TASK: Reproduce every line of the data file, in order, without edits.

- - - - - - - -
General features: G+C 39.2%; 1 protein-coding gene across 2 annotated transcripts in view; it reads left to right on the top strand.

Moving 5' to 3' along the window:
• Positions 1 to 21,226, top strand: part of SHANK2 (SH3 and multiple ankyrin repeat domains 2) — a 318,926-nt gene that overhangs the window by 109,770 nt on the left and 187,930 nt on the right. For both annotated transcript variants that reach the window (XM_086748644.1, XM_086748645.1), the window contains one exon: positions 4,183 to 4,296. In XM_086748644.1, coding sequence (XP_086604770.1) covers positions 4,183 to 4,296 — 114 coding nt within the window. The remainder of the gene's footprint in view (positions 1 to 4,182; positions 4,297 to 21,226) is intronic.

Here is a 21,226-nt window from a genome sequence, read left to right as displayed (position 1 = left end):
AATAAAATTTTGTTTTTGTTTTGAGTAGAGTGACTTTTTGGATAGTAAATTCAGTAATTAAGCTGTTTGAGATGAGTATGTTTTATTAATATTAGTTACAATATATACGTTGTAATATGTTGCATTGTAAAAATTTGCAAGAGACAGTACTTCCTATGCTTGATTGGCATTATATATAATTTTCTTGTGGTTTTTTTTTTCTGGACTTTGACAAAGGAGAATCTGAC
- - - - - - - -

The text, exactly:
General features: G+C 39.2%; 1 protein-coding gene across 2 annotated transcripts in view; it reads left to right on the top strand.

Moving 5' to 3' along the window:
• Positions 1 to 21,226, top strand: part of SHANK2 (SH3 and multiple ankyrin repeat domains 2) — a 318,926-nt gene that overhangs the window by 109,770 nt on the left and 187,930 nt on the right. For both annotated transcript variants that reach the window (XM_086748644.1, XM_086748645.1), the window contains one exon: positions 4,183 to 4,296. In XM_086748644.1, coding sequence (XP_086604770.1) covers positions 4,183 to 4,296 — 114 coding nt within the window. The remainder of the gene's footprint in view (positions 1 to 4,182; positions 4,297 to 21,226) is intronic.

Here is a 21,226-nt window from a genome sequence, read left to right as displayed (position 1 = left end):
AATAAAATTTTGTTTTTGTTTTGAGTAGAGTGACTTTTTGGATAGTAAATTCAGTAATTAAGCTGTTTGAGATGAGTATGTTTTATTAATATTAGTTACAATATATACGTTGTAATATGTTGCATTGTAAAAATTTGCAAGAGACAGTACTTCCTATGCTTGATTGGCATTATATATAATTTTCTTGTGGTTTTTTTTTTCTGGACTTTGACAAAGGAGAATCTGAC